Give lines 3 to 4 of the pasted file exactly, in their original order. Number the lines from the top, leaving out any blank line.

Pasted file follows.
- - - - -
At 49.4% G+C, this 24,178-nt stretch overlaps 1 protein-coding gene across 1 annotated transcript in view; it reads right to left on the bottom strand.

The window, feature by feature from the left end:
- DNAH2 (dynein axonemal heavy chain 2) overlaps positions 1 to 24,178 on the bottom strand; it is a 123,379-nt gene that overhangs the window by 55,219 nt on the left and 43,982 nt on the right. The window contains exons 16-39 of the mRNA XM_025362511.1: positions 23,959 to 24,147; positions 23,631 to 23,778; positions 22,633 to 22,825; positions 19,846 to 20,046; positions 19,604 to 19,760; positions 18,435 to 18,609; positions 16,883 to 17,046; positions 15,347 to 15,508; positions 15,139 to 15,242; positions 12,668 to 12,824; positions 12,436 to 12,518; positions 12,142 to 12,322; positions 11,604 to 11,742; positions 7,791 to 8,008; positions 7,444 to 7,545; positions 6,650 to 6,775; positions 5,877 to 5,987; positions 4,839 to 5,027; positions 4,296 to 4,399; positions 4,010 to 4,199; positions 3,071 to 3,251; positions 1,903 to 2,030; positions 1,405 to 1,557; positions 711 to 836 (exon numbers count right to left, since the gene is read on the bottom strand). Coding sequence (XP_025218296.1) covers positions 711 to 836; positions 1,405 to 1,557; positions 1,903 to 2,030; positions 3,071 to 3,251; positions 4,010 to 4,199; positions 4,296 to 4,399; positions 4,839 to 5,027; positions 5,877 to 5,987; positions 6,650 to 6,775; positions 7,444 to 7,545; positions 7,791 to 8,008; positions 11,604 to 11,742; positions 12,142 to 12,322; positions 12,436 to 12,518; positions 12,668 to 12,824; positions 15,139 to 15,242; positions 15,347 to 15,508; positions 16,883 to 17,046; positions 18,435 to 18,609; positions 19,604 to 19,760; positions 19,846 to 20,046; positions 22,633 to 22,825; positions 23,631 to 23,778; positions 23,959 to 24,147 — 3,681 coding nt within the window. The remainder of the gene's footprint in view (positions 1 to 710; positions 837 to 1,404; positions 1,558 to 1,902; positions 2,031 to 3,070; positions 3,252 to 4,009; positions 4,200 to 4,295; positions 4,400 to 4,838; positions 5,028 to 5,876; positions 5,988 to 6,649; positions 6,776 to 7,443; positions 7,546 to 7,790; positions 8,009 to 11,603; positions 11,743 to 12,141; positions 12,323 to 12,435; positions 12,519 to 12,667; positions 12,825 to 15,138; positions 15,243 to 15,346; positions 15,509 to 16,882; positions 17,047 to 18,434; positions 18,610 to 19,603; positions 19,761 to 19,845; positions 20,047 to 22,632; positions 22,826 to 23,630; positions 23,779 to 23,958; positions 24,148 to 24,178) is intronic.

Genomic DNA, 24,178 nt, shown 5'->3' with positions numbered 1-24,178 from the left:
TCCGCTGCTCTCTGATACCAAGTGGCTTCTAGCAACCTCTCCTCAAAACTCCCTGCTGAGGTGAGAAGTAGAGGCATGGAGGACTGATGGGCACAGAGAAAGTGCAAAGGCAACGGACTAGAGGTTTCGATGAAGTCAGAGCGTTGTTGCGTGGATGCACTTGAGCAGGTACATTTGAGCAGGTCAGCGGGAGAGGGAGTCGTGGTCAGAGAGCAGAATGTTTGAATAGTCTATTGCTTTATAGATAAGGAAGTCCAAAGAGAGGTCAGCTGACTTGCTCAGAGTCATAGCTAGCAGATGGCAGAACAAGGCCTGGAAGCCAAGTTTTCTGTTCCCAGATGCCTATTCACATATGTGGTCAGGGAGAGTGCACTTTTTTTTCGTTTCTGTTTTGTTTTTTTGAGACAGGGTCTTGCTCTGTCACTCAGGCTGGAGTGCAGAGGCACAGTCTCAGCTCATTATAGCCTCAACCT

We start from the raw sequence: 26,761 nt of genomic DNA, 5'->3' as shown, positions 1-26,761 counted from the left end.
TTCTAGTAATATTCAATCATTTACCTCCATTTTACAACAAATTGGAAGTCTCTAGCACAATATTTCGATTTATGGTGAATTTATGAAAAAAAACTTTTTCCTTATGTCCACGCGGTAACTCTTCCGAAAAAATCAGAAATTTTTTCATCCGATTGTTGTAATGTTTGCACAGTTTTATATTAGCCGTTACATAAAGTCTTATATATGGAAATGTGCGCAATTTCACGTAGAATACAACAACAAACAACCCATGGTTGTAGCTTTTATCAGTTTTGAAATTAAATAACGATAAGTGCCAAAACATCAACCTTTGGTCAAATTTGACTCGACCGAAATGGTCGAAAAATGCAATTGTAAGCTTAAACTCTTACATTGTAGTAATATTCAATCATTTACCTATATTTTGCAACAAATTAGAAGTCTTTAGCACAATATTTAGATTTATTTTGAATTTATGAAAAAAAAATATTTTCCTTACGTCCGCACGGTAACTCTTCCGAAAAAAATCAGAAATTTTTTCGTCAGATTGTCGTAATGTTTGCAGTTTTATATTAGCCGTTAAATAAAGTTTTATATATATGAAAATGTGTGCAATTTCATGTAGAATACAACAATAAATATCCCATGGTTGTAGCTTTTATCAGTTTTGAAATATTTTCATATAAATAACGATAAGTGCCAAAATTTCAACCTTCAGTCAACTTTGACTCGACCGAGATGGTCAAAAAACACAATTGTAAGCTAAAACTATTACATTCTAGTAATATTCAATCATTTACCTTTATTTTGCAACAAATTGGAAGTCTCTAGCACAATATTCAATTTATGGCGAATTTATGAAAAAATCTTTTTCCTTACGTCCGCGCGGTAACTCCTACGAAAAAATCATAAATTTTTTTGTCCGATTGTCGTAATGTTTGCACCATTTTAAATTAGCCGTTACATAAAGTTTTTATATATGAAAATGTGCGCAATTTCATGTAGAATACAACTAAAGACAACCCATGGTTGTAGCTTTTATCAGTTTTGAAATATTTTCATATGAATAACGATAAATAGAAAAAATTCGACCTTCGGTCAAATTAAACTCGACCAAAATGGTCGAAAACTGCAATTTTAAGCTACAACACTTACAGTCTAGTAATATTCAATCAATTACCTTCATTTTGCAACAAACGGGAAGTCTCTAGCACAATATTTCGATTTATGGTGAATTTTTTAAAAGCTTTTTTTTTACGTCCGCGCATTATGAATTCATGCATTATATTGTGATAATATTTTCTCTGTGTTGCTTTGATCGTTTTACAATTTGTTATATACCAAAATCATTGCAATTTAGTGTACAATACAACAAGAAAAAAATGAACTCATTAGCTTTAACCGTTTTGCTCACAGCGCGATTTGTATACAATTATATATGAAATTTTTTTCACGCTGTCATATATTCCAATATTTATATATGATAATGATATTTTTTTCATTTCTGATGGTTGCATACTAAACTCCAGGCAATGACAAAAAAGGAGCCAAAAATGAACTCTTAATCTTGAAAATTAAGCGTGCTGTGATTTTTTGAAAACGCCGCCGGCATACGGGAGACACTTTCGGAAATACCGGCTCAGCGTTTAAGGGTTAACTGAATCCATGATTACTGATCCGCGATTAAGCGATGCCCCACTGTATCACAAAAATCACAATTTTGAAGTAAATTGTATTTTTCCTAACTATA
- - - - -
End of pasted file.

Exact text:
- DNAH2 (dynein axonemal heavy chain 2) overlaps positions 1 to 24,178 on the bottom strand; it is a 123,379-nt gene that overhangs the window by 55,219 nt on the left and 43,982 nt on the right. The window contains exons 16-39 of the mRNA XM_025362511.1: positions 23,959 to 24,147; positions 23,631 to 23,778; positions 22,633 to 22,825; positions 19,846 to 20,046; positions 19,604 to 19,760; positions 18,435 to 18,609; positions 16,883 to 17,046; positions 15,347 to 15,508; positions 15,139 to 15,242; positions 12,668 to 12,824; positions 12,436 to 12,518; positions 12,142 to 12,322; positions 11,604 to 11,742; positions 7,791 to 8,008; positions 7,444 to 7,545; positions 6,650 to 6,775; positions 5,877 to 5,987; positions 4,839 to 5,027; positions 4,296 to 4,399; positions 4,010 to 4,199; positions 3,071 to 3,251; positions 1,903 to 2,030; positions 1,405 to 1,557; positions 711 to 836 (exon numbers count right to left, since the gene is read on the bottom strand). Coding sequence (XP_025218296.1) covers positions 711 to 836; positions 1,405 to 1,557; positions 1,903 to 2,030; positions 3,071 to 3,251; positions 4,010 to 4,199; positions 4,296 to 4,399; positions 4,839 to 5,027; positions 5,877 to 5,987; positions 6,650 to 6,775; positions 7,444 to 7,545; positions 7,791 to 8,008; positions 11,604 to 11,742; positions 12,142 to 12,322; positions 12,436 to 12,518; positions 12,668 to 12,824; positions 15,139 to 15,242; positions 15,347 to 15,508; positions 16,883 to 17,046; positions 18,435 to 18,609; positions 19,604 to 19,760; positions 19,846 to 20,046; positions 22,633 to 22,825; positions 23,631 to 23,778; positions 23,959 to 24,147 — 3,681 coding nt within the window. The remainder of the gene's footprint in view (positions 1 to 710; positions 837 to 1,404; positions 1,558 to 1,902; positions 2,031 to 3,070; positions 3,252 to 4,009; positions 4,200 to 4,295; positions 4,400 to 4,838; positions 5,028 to 5,876; positions 5,988 to 6,649; positions 6,776 to 7,443; positions 7,546 to 7,790; positions 8,009 to 11,603; positions 11,743 to 12,141; positions 12,323 to 12,435; positions 12,519 to 12,667; positions 12,825 to 15,138; positions 15,243 to 15,346; positions 15,509 to 16,882; positions 17,047 to 18,434; positions 18,610 to 19,603; positions 19,761 to 19,845; positions 20,047 to 22,632; positions 22,826 to 23,630; positions 23,779 to 23,958; positions 24,148 to 24,178) is intronic.

Genomic DNA, 24,178 nt, shown 5'->3' with positions numbered 1-24,178 from the left: